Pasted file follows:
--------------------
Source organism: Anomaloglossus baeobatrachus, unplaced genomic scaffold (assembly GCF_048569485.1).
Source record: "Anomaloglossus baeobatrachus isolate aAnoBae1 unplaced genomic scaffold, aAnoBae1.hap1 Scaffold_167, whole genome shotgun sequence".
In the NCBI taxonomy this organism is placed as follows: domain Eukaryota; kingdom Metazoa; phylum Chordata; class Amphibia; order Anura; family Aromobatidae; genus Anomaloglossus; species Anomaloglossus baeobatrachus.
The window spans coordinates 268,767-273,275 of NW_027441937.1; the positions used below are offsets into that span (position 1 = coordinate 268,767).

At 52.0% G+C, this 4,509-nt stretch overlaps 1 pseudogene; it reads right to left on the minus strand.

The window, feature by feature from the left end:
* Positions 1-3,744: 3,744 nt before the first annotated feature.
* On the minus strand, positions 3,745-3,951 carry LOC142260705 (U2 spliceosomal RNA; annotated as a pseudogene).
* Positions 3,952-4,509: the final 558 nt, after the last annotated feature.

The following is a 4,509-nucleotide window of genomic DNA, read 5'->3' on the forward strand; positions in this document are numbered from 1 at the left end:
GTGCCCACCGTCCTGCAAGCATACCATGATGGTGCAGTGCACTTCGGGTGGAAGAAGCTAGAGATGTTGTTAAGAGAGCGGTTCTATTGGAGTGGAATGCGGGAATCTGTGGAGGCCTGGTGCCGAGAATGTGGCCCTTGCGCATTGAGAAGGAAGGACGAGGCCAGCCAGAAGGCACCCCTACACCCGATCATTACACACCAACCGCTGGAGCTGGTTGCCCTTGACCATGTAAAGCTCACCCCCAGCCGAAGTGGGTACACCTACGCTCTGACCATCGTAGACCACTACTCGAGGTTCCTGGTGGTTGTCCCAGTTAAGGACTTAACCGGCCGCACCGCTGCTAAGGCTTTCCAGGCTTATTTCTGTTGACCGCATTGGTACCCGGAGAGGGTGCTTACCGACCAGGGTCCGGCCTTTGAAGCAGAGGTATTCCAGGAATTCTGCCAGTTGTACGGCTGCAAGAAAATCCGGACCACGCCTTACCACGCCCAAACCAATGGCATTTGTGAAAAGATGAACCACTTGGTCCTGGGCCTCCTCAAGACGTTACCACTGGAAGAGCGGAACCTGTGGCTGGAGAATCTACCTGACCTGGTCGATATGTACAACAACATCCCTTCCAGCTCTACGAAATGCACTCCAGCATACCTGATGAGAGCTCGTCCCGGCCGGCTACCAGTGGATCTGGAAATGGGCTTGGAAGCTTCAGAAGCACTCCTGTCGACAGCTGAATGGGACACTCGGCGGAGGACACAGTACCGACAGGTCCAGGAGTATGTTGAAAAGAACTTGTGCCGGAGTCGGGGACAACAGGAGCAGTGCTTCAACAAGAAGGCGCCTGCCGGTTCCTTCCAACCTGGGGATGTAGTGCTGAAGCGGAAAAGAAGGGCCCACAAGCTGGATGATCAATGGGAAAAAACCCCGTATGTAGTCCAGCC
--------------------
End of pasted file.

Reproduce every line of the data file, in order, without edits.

Source organism: Anomaloglossus baeobatrachus, unplaced genomic scaffold (assembly GCF_048569485.1).
Source record: "Anomaloglossus baeobatrachus isolate aAnoBae1 unplaced genomic scaffold, aAnoBae1.hap1 Scaffold_167, whole genome shotgun sequence".
In the NCBI taxonomy this organism is placed as follows: domain Eukaryota; kingdom Metazoa; phylum Chordata; class Amphibia; order Anura; family Aromobatidae; genus Anomaloglossus; species Anomaloglossus baeobatrachus.
The window spans coordinates 268,767-273,275 of NW_027441937.1; the positions used below are offsets into that span (position 1 = coordinate 268,767).

At 52.0% G+C, this 4,509-nt stretch overlaps 1 pseudogene; it reads right to left on the minus strand.

The window, feature by feature from the left end:
* Positions 1-3,744: 3,744 nt before the first annotated feature.
* On the minus strand, positions 3,745-3,951 carry LOC142260705 (U2 spliceosomal RNA; annotated as a pseudogene).
* Positions 3,952-4,509: the final 558 nt, after the last annotated feature.

The following is a 4,509-nucleotide window of genomic DNA, read 5'->3' on the forward strand; positions in this document are numbered from 1 at the left end:
GTGCCCACCGTCCTGCAAGCATACCATGATGGTGCAGTGCACTTCGGGTGGAAGAAGCTAGAGATGTTGTTAAGAGAGCGGTTCTATTGGAGTGGAATGCGGGAATCTGTGGAGGCCTGGTGCCGAGAATGTGGCCCTTGCGCATTGAGAAGGAAGGACGAGGCCAGCCAGAAGGCACCCCTACACCCGATCATTACACACCAACCGCTGGAGCTGGTTGCCCTTGACCATGTAAAGCTCACCCCCAGCCGAAGTGGGTACACCTACGCTCTGACCATCGTAGACCACTACTCGAGGTTCCTGGTGGTTGTCCCAGTTAAGGACTTAACCGGCCGCACCGCTGCTAAGGCTTTCCAGGCTTATTTCTGTTGACCGCATTGGTACCCGGAGAGGGTGCTTACCGACCAGGGTCCGGCCTTTGAAGCAGAGGTATTCCAGGAATTCTGCCAGTTGTACGGCTGCAAGAAAATCCGGACCACGCCTTACCACGCCCAAACCAATGGCATTTGTGAAAAGATGAACCACTTGGTCCTGGGCCTCCTCAAGACGTTACCACTGGAAGAGCGGAACCTGTGGCTGGAGAATCTACCTGACCTGGTCGATATGTACAACAACATCCCTTCCAGCTCTACGAAATGCACTCCAGCATACCTGATGAGAGCTCGTCCCGGCCGGCTACCAGTGGATCTGGAAATGGGCTTGGAAGCTTCAGAAGCACTCCTGTCGACAGCTGAATGGGACACTCGGCGGAGGACACAGTACCGACAGGTCCAGGAGTATGTTGAAAAGAACTTGTGCCGGAGTCGGGGACAACAGGAGCAGTGCTTCAACAAGAAGGCGCCTGCCGGTTCCTTCCAACCTGGGGATGTAGTGCTGAAGCGGAAAAGAAGGGCCCACAAGCTGGATGATCAATGGGAAAAAACCCCGTATGTAGTCCAGCC